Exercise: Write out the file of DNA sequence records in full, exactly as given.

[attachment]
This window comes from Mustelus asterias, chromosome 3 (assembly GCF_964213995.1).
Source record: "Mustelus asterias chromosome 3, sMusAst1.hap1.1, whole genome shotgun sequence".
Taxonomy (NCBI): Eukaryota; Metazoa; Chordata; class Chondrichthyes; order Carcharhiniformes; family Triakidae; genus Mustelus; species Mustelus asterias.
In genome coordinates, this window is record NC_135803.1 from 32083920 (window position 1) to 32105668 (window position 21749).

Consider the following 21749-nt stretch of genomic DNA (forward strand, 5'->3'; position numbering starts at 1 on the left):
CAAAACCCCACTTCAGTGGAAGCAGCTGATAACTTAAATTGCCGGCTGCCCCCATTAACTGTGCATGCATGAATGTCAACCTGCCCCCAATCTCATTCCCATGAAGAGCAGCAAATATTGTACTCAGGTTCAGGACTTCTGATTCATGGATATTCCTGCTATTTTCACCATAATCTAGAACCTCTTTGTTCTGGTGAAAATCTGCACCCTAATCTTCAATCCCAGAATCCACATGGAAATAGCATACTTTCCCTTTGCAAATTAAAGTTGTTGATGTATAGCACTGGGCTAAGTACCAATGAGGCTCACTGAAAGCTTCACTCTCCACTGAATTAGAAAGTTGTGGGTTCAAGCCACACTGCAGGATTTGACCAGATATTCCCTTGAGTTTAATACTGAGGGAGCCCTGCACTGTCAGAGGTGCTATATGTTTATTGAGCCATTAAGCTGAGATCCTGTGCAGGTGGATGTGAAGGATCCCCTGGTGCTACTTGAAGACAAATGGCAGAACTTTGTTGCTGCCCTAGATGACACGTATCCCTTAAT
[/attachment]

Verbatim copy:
This window comes from Mustelus asterias, chromosome 3 (assembly GCF_964213995.1).
Source record: "Mustelus asterias chromosome 3, sMusAst1.hap1.1, whole genome shotgun sequence".
Taxonomy (NCBI): Eukaryota; Metazoa; Chordata; class Chondrichthyes; order Carcharhiniformes; family Triakidae; genus Mustelus; species Mustelus asterias.
In genome coordinates, this window is record NC_135803.1 from 32083920 (window position 1) to 32105668 (window position 21749).

Consider the following 21749-nt stretch of genomic DNA (forward strand, 5'->3'; position numbering starts at 1 on the left):
CAAAACCCCACTTCAGTGGAAGCAGCTGATAACTTAAATTGCCGGCTGCCCCCATTAACTGTGCATGCATGAATGTCAACCTGCCCCCAATCTCATTCCCATGAAGAGCAGCAAATATTGTACTCAGGTTCAGGACTTCTGATTCATGGATATTCCTGCTATTTTCACCATAATCTAGAACCTCTTTGTTCTGGTGAAAATCTGCACCCTAATCTTCAATCCCAGAATCCACATGGAAATAGCATACTTTCCCTTTGCAAATTAAAGTTGTTGATGTATAGCACTGGGCTAAGTACCAATGAGGCTCACTGAAAGCTTCACTCTCCACTGAATTAGAAAGTTGTGGGTTCAAGCCACACTGCAGGATTTGACCAGATATTCCCTTGAGTTTAATACTGAGGGAGCCCTGCACTGTCAGAGGTGCTATATGTTTATTGAGCCATTAAGCTGAGATCCTGTGCAGGTGGATGTGAAGGATCCCCTGGTGCTACTTGAAGACAAATGGCAGAACTTTGTTGCTGCCCTAGATGACACGTATCCCTTAAT